In 1991, he began taking graduate classes at Johns Hopkins, where he was drawn to a cutting-edge theory called the “revolution in military affairs,” or RMA. The theory holds that a handful of technological breakthroughs over the centuries — such as nuclear weapons — revolutionized the nature of warfare.

Proponents predicted that the modern world was on the cusp of several similar breakthroughs that could quickly alter the global balance of power. “It really seized Mike’s imagination,” said Cohen, the Johns Hopkins professor, who became a mentor.

Cohen introduced his pupil to the guru of the RMA school of thought: Andrew W. Marshall, director of the Pentagon’s internal think tank, the Office of Net Assessment.

Marshall is a legendary figure at the Pentagon, where he has served as its top futurist since 1973. He is known as Yoda because of his perceived wisdom, elliptical speaking habits and advanced age. (He’s 89 and still works full time.)

Although Marshall has loyalists throughout the national security establishment, he took a shine to Vickers, hiring him as an intern and later to run war games and consult for the Pentagon. “Vickers in particular proved to be especially imaginative and able,” Marshall said in an interview.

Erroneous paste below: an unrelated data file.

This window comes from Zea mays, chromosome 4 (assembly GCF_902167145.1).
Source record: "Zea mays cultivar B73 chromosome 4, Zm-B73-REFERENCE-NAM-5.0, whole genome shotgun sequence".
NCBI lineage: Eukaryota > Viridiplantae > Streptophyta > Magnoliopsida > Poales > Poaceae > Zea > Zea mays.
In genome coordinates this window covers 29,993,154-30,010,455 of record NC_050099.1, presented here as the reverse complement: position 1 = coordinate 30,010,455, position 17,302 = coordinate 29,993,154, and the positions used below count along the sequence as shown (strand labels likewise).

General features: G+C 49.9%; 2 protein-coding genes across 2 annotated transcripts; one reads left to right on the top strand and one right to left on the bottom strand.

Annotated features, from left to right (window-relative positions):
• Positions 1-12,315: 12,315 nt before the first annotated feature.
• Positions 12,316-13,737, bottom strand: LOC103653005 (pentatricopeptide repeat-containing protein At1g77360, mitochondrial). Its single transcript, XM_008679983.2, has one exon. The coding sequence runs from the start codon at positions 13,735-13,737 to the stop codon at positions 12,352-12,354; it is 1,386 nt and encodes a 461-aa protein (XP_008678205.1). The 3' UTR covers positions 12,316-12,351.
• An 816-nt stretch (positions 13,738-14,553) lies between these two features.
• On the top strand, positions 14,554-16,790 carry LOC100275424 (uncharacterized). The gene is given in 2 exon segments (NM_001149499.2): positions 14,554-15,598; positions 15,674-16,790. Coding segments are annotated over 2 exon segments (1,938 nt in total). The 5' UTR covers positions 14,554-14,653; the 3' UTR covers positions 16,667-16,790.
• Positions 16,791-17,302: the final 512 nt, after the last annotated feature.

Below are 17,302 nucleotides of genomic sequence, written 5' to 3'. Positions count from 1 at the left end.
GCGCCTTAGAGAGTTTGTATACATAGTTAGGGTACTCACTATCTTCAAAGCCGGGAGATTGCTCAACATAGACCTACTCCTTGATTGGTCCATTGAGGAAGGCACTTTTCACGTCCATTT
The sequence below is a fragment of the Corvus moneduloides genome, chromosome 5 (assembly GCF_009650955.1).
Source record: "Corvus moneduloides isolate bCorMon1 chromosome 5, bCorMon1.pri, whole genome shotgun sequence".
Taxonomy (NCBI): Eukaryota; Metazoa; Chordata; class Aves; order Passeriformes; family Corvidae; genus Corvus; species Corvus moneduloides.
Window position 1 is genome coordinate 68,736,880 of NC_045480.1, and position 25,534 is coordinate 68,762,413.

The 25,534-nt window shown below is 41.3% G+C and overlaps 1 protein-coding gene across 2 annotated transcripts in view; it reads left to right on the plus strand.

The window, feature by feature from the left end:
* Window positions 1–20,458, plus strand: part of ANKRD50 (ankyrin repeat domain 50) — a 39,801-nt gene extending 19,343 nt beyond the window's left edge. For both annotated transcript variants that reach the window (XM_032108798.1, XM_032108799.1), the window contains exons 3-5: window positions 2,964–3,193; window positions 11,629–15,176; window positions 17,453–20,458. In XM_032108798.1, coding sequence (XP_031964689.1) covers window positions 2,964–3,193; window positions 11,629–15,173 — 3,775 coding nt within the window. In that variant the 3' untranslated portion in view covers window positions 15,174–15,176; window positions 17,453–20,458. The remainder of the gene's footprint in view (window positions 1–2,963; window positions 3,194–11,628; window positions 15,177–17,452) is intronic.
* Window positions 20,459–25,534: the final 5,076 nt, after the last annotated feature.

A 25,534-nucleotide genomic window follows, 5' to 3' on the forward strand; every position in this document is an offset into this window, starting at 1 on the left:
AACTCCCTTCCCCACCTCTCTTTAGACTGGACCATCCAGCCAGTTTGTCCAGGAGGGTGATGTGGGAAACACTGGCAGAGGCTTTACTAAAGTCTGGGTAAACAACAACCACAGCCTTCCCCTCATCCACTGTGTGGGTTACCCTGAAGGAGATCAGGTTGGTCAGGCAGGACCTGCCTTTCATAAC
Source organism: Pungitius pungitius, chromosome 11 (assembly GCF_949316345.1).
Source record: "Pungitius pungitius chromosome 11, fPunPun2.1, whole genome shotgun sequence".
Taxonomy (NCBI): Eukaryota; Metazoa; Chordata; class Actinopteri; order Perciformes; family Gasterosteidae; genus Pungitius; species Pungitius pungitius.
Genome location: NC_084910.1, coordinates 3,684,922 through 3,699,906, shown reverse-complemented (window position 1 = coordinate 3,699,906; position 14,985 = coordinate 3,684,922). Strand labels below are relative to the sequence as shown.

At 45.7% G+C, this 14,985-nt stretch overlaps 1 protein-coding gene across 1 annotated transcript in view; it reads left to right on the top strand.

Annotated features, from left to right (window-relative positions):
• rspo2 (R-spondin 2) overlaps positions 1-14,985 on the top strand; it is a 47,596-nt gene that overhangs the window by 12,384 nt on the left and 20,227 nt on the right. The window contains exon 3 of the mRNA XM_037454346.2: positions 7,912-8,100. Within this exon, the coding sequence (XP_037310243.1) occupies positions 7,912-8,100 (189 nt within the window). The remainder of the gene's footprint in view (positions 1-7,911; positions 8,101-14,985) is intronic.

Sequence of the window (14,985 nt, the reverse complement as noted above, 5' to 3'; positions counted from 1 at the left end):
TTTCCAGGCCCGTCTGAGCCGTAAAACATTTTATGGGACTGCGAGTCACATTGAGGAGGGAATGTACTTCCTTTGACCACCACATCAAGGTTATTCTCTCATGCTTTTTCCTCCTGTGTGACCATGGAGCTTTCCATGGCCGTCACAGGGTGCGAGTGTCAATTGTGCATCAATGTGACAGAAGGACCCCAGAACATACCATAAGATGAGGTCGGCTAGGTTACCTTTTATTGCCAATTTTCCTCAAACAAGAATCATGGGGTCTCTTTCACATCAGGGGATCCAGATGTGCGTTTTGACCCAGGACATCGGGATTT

As he pursued a doctorate in strategic studies, Vickers researched the causes of rapid transformations in military warfare, identifying 18 distinct cases over the course of history, from the development of the chariot to “the Stealth-Precision Weapons Revolution” of the last quarter of the 20th century.

Nearly two decades after he started the program, Vickers finally wrapped up his dissertation in July. In the acknowledgments, he credited his wife, Melana, a fellow student in Cohen’s class in 1992, for prodding him “to get the darn thing done.”

He is scheduled to receive his doctorate at Johns Hopkins University’s graduation ceremonies in May. “If he’s not flying around the world, I’ll put the hood on him myself,” Cohen said.

Staff writer Jeff Stein contributed to this report.